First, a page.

Training for the Boston Marathon in Uganda

Posted on Wednesday, June 14, 2017

Spring 2017 Convocation: Decisive moments

In April 2017, Hunter Kelly (B.Ed ’17) fulfilled the volunteer placement requirement for her degree by undertaking an international practicum. She recounts the experience of becoming a celebrity runner in an African village.


Running buddies Herman and Hunter

I was one of four teacher candidates that Professor Ruth Kane took with her this year to Kamengo, Uganda. We taught lessons during the day and, after school, did math and reading, English and arts and crafts with children at the Agnes Zabali Boys and Girls Club.

Although Kamengo’s population is about 13,000, it is small and has only one main street. We were staying at the top of the giant hill in the middle of the village, requiring me to run up and down it every day. But I was okay with that, because I was in training.

For the first time, I had qualified for the Boston Marathon. It was a big deal for me and my dad, to do Boston together. He has run more than 100 marathons; Boston would be my fifth. Then, the Kamengo opportunity came up, and I decided to complete my race training in Africa so I could still run the Boston marathon.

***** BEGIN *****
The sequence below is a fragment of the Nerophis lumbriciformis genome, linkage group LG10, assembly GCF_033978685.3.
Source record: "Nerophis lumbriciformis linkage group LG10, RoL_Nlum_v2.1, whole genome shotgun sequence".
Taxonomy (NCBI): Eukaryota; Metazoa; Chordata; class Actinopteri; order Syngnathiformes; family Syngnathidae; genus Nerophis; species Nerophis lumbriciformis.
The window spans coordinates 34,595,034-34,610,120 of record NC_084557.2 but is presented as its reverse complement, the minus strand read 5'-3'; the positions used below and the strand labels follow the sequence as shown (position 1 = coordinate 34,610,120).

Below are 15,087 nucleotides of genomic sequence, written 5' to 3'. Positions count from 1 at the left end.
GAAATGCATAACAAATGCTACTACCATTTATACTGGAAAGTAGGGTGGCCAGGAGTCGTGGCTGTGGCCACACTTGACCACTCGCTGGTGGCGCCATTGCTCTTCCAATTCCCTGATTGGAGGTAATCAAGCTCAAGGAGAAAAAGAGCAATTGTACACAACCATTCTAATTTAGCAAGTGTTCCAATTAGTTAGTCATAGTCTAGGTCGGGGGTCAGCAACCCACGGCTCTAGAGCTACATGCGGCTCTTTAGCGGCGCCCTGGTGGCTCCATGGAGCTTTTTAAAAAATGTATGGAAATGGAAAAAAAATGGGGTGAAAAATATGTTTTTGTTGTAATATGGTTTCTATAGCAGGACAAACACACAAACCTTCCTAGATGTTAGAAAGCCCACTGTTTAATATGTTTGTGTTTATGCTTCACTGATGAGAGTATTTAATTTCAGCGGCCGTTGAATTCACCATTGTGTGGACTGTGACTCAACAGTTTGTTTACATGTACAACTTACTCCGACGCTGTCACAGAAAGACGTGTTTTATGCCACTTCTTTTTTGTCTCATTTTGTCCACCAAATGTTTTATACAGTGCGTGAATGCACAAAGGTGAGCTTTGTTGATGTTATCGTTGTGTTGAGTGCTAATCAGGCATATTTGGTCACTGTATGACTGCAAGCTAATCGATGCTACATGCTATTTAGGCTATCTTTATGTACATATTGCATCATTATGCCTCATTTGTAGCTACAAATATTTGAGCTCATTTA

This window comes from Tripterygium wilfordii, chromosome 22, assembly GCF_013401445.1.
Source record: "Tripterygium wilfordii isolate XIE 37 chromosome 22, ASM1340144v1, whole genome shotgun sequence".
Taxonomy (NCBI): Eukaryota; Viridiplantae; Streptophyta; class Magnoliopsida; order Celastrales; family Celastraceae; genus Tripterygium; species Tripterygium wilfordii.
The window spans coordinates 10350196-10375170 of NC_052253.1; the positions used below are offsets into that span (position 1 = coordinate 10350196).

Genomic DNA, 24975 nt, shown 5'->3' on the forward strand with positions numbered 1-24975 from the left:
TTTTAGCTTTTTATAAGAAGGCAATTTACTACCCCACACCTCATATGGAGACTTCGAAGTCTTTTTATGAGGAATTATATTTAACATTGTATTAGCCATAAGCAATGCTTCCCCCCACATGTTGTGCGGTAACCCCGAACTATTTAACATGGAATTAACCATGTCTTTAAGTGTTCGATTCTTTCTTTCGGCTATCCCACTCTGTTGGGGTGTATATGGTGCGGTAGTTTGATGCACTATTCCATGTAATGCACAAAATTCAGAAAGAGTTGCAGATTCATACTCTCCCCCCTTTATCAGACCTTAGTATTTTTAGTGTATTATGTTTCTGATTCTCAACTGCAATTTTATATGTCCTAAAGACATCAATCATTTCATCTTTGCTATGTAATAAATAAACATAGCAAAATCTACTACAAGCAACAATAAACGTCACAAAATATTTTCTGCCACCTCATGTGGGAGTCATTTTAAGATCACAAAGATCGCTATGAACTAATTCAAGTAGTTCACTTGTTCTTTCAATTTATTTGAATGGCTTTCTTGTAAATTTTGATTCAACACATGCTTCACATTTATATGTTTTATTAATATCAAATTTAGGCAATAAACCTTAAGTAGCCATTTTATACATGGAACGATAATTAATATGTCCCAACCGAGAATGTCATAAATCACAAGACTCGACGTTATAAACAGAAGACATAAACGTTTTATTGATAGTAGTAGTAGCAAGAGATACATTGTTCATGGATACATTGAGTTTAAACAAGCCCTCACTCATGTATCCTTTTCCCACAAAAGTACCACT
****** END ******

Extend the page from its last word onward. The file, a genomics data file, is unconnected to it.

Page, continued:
That was interesting! Kamengo is close to the equator and very hot. I liked running in the morning, when it was cooler. Children on their way to school would chase me and try to give me high fives, so it was always super fun. Some days I’d put candies in my pockets to give them as I was running. I was a celebrity!

But after school, I ran with Herman, a really funny guy who could outrun me any day in his plastic sandals. I was nervous running on the dirt road, which was full of huge potholes – and I had shoes on. Herman was a good sport through it all, and it was really nice to have someone to run with.

This was my first trip to Africa and I had no idea what I was getting myself into. But it was an amazing experience, and I hope to go back next year when Ruth takes her next group of uOttawa Education students.

After the long trip from Kamengo, I had a day to rest in Boston before the race. I was still extremely jetlagged and it was unseasonably hot, so I was glad to have run in the Ugandan heat. When you’re used to training outside all winter in Ottawa, running in the low 20s [Centigrade] is warm enough to hurt you on a 3½-hour run.But the marathon went really well. I finished in good time and even beat my dad, which was a first!

Related storyCommunity Service Learning in Kamengo

Stretching after a run, Hunter and Herman were often joined by others keen to copy them. Photos: Ruth Kane

Back to top